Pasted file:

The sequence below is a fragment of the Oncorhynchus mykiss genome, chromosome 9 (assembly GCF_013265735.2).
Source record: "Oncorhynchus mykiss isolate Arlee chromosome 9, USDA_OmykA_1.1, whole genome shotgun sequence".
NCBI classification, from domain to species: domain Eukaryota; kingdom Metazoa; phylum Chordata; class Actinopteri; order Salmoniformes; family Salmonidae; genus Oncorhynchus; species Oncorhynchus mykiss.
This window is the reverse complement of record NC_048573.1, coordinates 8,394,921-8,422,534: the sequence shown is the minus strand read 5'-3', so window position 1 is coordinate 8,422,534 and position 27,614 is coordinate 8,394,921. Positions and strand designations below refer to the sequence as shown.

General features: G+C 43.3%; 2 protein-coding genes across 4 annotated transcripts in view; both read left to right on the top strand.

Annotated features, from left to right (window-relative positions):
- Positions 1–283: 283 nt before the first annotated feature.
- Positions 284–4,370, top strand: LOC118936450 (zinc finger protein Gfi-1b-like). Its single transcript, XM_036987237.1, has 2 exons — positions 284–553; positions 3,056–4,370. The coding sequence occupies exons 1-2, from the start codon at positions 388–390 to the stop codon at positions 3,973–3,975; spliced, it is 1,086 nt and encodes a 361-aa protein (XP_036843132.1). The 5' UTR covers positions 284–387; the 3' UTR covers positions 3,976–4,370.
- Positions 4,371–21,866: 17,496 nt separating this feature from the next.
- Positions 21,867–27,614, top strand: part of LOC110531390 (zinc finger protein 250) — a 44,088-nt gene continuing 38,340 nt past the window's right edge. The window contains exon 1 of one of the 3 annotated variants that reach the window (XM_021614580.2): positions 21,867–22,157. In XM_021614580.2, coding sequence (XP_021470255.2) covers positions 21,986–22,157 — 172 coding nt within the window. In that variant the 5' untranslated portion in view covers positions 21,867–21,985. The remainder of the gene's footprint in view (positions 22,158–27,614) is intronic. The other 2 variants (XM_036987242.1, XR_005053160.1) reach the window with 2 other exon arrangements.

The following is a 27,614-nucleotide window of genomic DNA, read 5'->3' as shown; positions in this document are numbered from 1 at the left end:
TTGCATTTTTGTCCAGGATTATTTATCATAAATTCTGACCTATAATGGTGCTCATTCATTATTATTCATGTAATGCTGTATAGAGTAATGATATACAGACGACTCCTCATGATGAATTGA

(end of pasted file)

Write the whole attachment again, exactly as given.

The sequence below is a fragment of the Oncorhynchus mykiss genome, chromosome 9 (assembly GCF_013265735.2).
Source record: "Oncorhynchus mykiss isolate Arlee chromosome 9, USDA_OmykA_1.1, whole genome shotgun sequence".
NCBI classification, from domain to species: domain Eukaryota; kingdom Metazoa; phylum Chordata; class Actinopteri; order Salmoniformes; family Salmonidae; genus Oncorhynchus; species Oncorhynchus mykiss.
This window is the reverse complement of record NC_048573.1, coordinates 8,394,921-8,422,534: the sequence shown is the minus strand read 5'-3', so window position 1 is coordinate 8,422,534 and position 27,614 is coordinate 8,394,921. Positions and strand designations below refer to the sequence as shown.

General features: G+C 43.3%; 2 protein-coding genes across 4 annotated transcripts in view; both read left to right on the top strand.

Annotated features, from left to right (window-relative positions):
- Positions 1–283: 283 nt before the first annotated feature.
- Positions 284–4,370, top strand: LOC118936450 (zinc finger protein Gfi-1b-like). Its single transcript, XM_036987237.1, has 2 exons — positions 284–553; positions 3,056–4,370. The coding sequence occupies exons 1-2, from the start codon at positions 388–390 to the stop codon at positions 3,973–3,975; spliced, it is 1,086 nt and encodes a 361-aa protein (XP_036843132.1). The 5' UTR covers positions 284–387; the 3' UTR covers positions 3,976–4,370.
- Positions 4,371–21,866: 17,496 nt separating this feature from the next.
- Positions 21,867–27,614, top strand: part of LOC110531390 (zinc finger protein 250) — a 44,088-nt gene continuing 38,340 nt past the window's right edge. The window contains exon 1 of one of the 3 annotated variants that reach the window (XM_021614580.2): positions 21,867–22,157. In XM_021614580.2, coding sequence (XP_021470255.2) covers positions 21,986–22,157 — 172 coding nt within the window. In that variant the 5' untranslated portion in view covers positions 21,867–21,985. The remainder of the gene's footprint in view (positions 22,158–27,614) is intronic. The other 2 variants (XM_036987242.1, XR_005053160.1) reach the window with 2 other exon arrangements.

The following is a 27,614-nucleotide window of genomic DNA, read 5'->3' as shown; positions in this document are numbered from 1 at the left end:
TTGCATTTTTGTCCAGGATTATTTATCATAAATTCTGACCTATAATGGTGCTCATTCATTATTATTCATGTAATGCTGTATAGAGTAATGATATACAGACGACTCCTCATGATGAATTGA